When we ride our horse, we ride it in a loop. This loop consists of our right arm, right shoulder, left shoulder, left arm, left hand, left rein, the bit, the right rein, the right hand and back to the right arm. This loop gives and takes with the horse as he lengthens and shortens and moves with the horse around turns and circles to keep a soft, consistent contact. We are taught that, in order to have softness and acceptance in the horse, we need to keep a soft, consistent contact with the horse via this communication loop. When there is tension or rigidity in the loop caused by fixed hands or tight arms, we are met with resistance and tension in the horse.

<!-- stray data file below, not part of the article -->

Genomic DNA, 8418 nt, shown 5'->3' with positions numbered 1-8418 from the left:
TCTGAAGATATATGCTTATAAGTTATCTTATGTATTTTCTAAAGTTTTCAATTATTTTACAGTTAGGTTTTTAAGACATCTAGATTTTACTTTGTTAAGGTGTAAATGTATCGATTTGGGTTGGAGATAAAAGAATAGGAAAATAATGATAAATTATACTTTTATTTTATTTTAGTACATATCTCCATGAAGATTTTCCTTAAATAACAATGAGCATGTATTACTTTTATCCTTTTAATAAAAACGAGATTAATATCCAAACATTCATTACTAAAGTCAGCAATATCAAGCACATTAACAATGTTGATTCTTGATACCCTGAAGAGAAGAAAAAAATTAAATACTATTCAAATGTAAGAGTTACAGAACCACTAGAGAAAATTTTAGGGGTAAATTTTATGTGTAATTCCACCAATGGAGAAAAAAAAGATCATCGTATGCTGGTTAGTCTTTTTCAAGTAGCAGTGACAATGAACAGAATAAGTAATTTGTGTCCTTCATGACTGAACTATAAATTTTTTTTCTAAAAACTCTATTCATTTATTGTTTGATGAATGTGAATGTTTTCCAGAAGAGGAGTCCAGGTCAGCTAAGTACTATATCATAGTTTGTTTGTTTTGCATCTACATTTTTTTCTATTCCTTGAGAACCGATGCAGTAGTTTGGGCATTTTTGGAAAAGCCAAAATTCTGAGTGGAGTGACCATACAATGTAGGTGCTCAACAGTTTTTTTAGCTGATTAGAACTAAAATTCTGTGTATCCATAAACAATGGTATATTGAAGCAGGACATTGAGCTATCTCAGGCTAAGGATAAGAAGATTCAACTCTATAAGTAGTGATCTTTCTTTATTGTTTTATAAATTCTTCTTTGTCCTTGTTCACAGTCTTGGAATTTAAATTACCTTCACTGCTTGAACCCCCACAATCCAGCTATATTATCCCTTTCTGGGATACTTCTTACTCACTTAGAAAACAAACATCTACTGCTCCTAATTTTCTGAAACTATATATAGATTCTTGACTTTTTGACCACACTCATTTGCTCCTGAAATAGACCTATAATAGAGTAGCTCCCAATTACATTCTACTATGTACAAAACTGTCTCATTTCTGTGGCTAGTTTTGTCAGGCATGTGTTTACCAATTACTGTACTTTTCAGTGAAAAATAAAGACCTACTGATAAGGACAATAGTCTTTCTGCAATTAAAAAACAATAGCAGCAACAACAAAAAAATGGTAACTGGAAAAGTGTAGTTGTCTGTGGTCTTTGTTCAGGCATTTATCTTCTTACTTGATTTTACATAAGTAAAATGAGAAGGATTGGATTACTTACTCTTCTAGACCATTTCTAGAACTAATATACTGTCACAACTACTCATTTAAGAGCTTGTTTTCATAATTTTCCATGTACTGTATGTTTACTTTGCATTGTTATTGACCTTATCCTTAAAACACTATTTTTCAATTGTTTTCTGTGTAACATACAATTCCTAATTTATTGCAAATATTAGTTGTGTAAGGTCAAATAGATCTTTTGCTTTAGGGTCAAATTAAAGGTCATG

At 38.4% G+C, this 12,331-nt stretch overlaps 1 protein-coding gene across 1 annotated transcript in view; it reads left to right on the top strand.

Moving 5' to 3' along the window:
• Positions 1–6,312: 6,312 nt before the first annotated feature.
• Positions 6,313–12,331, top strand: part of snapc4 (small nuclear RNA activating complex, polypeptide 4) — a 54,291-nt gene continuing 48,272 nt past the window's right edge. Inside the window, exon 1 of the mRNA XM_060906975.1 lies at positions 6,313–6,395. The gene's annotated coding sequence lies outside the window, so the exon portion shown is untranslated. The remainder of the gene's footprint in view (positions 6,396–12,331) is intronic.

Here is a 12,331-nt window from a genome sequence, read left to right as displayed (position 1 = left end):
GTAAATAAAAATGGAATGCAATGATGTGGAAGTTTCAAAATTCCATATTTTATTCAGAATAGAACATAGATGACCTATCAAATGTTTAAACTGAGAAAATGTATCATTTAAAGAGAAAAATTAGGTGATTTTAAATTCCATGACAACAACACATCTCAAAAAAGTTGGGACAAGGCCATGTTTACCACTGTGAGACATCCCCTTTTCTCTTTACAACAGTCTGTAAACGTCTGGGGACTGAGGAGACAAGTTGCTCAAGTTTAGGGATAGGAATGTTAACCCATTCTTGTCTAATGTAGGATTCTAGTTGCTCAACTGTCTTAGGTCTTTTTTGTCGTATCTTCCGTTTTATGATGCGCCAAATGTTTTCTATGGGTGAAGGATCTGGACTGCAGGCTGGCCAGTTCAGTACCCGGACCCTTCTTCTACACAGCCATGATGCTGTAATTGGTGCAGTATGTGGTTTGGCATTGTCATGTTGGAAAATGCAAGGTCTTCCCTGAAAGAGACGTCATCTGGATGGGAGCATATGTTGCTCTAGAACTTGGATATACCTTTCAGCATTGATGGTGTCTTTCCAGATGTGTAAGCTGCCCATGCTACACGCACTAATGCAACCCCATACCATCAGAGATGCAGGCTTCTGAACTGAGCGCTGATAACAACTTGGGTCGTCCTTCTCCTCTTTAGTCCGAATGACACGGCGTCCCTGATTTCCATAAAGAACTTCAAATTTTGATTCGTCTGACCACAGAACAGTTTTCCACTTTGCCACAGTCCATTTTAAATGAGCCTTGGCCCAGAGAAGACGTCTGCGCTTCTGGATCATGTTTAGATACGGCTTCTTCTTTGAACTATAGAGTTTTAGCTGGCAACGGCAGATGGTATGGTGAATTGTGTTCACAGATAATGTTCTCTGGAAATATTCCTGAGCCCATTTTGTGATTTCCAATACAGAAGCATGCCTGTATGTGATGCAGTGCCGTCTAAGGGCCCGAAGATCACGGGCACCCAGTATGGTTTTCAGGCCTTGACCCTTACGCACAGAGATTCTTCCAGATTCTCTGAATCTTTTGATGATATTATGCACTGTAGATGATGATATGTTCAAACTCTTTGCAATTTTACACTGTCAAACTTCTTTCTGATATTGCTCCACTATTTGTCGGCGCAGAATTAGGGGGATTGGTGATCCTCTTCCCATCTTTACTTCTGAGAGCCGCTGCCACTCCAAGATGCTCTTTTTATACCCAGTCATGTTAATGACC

We lunge our horses to give them exercises to do that build up their musculature and fitness in order to improve their performance under saddle, yet when we lunge them we generally put them in a training aid that places them in some sort of restraint by fixing or applying pressure. This is the opposite of what we endeavour to achieve under saddle. It is far more logical to lunge the horse in a training aid that works in a similar way to the way we ride them; to encourage a soft consistent contact and to discourage leaning and resistance.